Serious competitive business begins Thursday, but no matter how they finish the LPGA's golfers are thrilled to be back.

Golfers returned to the open arms of fans with gratitude this week as the LPGA Tour returned to Kingsmill for the first time since 2009. The 72-hole Kingsmill Championship runs through Sunday on the River Course with a $1.3 million purse at stake.

Top-ranked American Stacy Lewis and two-time winner at Kingsmill Cristie Kerr lead the field. Also among the top competitors are 2012 tournament winners Ai Miyazato, Azahara Munoz and Mika Miyazato.

Paula Creamer, Morgan Pressel, Natalie Gulbis, Michelle Wie and Juli Inkster are also set to compete.

Among those missing from the event are money leader Inbee Park and Yani Tseng, the No. 1 player in the world rankings, as well as former Kingsmill winners Karrie Webb and Se Ri Pak.

Ai Miyazato, who is Japanese, finished 9th at Kingsmill in 20009 and 6th in 2007. She is currently among the LPGA's most consistent golfers, is No. 4 on the money list and has won two tournaments this year.

"It's nice to be back here," Miyazato said. "I just love this golf course and missed this tournament really bad. The course is in really good shape.

"The greens are beautiful; the rough is thick."

Kerr has not won since 2010 and said she had a good feeling being back on the River Course.

"Nobody's looked forward to it more than me," Kerr said. "I've got great memories here and I stay with a great family … and it's just a great time. The golf course is one of my favorites, if not my favorite, on tour and I've just got good feelings all around when I come here.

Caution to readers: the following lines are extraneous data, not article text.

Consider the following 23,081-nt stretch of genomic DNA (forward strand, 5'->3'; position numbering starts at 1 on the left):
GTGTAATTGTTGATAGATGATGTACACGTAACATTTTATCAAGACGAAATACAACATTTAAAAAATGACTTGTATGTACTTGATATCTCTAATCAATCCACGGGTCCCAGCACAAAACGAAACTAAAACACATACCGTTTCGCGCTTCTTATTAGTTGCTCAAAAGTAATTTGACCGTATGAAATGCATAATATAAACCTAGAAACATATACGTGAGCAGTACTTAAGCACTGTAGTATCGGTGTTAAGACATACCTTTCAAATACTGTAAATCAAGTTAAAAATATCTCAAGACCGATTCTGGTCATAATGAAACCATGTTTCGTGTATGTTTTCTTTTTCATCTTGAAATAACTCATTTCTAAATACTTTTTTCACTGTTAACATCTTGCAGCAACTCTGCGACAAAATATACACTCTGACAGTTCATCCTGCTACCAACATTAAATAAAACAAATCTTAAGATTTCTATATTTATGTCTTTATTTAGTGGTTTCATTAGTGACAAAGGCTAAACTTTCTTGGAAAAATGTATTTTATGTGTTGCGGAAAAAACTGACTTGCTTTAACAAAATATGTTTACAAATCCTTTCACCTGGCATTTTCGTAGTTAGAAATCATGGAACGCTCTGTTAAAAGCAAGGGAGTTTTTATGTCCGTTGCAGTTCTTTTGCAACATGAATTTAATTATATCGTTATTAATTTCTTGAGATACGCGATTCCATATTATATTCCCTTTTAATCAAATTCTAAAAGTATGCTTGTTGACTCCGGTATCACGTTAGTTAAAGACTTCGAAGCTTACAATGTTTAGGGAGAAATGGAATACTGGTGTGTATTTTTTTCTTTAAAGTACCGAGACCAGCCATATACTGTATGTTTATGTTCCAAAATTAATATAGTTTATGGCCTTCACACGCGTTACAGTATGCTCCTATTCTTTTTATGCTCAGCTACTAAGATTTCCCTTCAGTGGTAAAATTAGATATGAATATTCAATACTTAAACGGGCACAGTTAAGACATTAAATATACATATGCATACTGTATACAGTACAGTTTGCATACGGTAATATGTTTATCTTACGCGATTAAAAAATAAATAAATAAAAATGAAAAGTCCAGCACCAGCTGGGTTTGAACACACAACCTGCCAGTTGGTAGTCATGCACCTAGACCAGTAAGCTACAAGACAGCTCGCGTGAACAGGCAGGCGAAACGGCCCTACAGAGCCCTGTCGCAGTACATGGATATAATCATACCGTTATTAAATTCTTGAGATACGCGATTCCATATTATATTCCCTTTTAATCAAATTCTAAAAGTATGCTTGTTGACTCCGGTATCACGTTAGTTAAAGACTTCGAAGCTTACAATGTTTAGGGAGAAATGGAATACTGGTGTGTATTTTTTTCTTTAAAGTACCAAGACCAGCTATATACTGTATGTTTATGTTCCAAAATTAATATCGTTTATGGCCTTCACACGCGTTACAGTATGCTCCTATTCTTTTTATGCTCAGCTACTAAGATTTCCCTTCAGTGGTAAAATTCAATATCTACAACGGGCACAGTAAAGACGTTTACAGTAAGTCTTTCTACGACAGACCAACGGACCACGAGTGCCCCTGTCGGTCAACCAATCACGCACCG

"I want to win really bad. It's getting to the point where it's OK, it's time for one. And I'm doing everything in my power to do it. It's just gotta happen now."

Gulbis, a fan favorite, was among those signing autographs and getting her picture taken.

"I love this place—I love the golf course and I love staying here," Gulbis said. "I've stayed with the same private housing for eight years."

Gulbis played in the Pro-Am Wednesday and then hit the putting green, saying she felt good about Thursday's upcoming first round.

"The scores always tell, but I feel good," Gulbis said. "I'm healthy and I hit it well today."

Hall of Famer Inkster had surgery on her right elbow in January, and said Wednesday that she is winding down for the year.

"Elbow's doing OK," Inkster said. "It's not 100 percent, but it's doing a lot better than it was. I'm just going to play the next couple weeks and take the rest of the year off."

She said the River Course looked very similar to the past.

"They've lengthened a few of the holes but it's pretty much the same," Inkster said. "It's a great golf course. It suits my eye. It's a good ball-strikers' golf course.

"It seems like every day it changes a little bit with the wind. When we played in May, you could get one of those nor'easters coming through."

Inkster won LPGA tournaments in Hampton Roads at Sleepy Hole in 1988 and Greenbrier Country Club in '89.

"I like the golf courses (in Virginia)" she said. "They're old-school, small greens. That's kind of what I grew up on. I've always played well back East.

"We've always had a really good following here and in Toledo, Corning (N.Y.). We do really well in towns like that, where we're the No. 1 ticket."

Lewis, No. 2 on the LPGA money list, was a rookie when she played at Kingsmill in 2009. She said she didn't remember very much about the course, but was optimistic about this week's tournament.

Lewis has won the Mobile Bay Classic and Shoprite Classic this year as part of nine top-five finishes.

"The course is great," Lewis said. "You've got to hit the ball well; I think that's the key.

"You can give yourself some pretty close birdie putts. You've got to hit the ball solid and keep out of the rough."